Knut Ostby: Opening Remarks at the Regional Roundtable for Promoting Public Private Partnerships

30 May 2012

Good Morning Ladies and Gentlemen.

A special Ni Sa Bula Vinaka to our overseas participants and resource persons who have come from various  Pacific Islands countries and Asian countries like Bhutan, Nepal, Philippines including our neighbours Australia and New Zealand.

This Roundtable is indeed a momentous occasion for us in UNDP as we are in the process of planning the next 5 year cycle of programming in the Pacific. Up high in the list of priorities for the region is to accelerate progress towards the achievement of the Millennium Development Goals (MDGs). The Joint Statement by Pacific Leaders and the UN Secretary-General in Auckland in September last year stresses the importance of the MDGs for the Pacific, and the need to work on an acceleration framework to try and remove key bottlenecks in the short time remaining. With only 3 years to go before the 2015 deadline there is a pressing need among countries to do as much as possible to advance progress,  and in particular for each country to address those MDGs where progress has been slowest.

As we are all aware, MDGs is not a remote and theoretical concern for international organizations. It was a commitment by 189 member countries of the UN in 2000, to respect the right to development for all peoples everywhere. By setting a global minimum standard, the MDGs are helping to focus efforts towards the needs of the most vulnerable. And the beauty of the MDGs is not only that they are a global standard, but also that they are globally owned and agreed. These are goals for the peoples of each country, and as such it is the work not only of governments and aid organizations to work towards them. The efforts that will make the MDGs happen are also the efforts of everyone including individuals, civil society and - importantly – of the private sector.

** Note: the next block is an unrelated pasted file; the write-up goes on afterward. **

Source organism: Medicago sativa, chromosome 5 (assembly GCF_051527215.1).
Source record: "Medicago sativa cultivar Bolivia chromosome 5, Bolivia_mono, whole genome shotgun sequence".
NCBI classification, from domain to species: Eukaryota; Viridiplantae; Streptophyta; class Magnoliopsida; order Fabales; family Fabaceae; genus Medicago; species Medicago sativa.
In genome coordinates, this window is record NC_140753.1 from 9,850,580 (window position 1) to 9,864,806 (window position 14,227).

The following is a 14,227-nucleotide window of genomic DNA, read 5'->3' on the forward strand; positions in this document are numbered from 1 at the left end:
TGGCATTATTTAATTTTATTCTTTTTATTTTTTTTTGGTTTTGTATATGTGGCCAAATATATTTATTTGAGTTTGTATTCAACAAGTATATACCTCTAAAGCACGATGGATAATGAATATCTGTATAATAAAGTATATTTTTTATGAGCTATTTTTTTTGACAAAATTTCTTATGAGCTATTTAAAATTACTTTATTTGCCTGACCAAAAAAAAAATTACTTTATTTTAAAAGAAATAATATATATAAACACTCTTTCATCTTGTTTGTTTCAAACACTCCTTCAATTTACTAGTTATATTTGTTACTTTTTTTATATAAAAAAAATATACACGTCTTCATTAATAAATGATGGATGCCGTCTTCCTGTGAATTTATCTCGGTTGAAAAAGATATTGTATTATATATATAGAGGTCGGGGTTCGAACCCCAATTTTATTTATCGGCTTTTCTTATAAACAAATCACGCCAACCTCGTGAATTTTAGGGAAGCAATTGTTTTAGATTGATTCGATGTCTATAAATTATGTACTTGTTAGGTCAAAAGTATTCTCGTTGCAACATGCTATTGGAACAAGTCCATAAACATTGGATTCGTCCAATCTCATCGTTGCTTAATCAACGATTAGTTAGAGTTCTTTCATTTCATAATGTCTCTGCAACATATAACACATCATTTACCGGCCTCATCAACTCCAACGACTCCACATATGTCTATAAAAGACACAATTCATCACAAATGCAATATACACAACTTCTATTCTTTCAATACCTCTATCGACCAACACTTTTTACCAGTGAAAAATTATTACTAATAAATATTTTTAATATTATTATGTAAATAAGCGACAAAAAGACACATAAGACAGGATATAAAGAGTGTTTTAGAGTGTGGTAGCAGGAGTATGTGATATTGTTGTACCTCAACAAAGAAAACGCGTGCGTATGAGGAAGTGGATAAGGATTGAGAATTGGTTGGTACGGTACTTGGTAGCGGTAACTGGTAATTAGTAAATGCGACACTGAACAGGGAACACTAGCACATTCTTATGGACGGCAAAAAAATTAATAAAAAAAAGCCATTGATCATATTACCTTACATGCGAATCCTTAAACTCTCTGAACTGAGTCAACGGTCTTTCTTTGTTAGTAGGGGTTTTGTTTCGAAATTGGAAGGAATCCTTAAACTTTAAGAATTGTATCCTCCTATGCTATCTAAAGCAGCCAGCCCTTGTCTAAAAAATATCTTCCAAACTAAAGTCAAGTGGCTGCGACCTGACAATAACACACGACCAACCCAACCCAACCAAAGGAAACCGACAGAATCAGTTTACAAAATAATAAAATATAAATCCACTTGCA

In the lead up to the Rio+20 meeting in June the global community will be reviewing progress and political commitment for sustainable development. We will work to develop strategies for how we can best accelerate progress toward the achievement of MDGs by 2015.

But not only the current MDGs will be on the table. An important part of the discussion will be about how we can identify new and emerging goals and strategies for how to accelerate sustainable development also beyond 2015.

Progress on MDGs achievement has been uneven in the Pacific, with gains in some countries and some lost ground in others. The lost ground has been particularly evident where there has been political instability, conflict or natural disasters. The need to strengthen fiscal discipline, the impact of global externalities, domestic urban/rural migration and vulnerabilities to climate change and natural disasters have further affected the ability of Pacific countries to realize significant MDGs gains.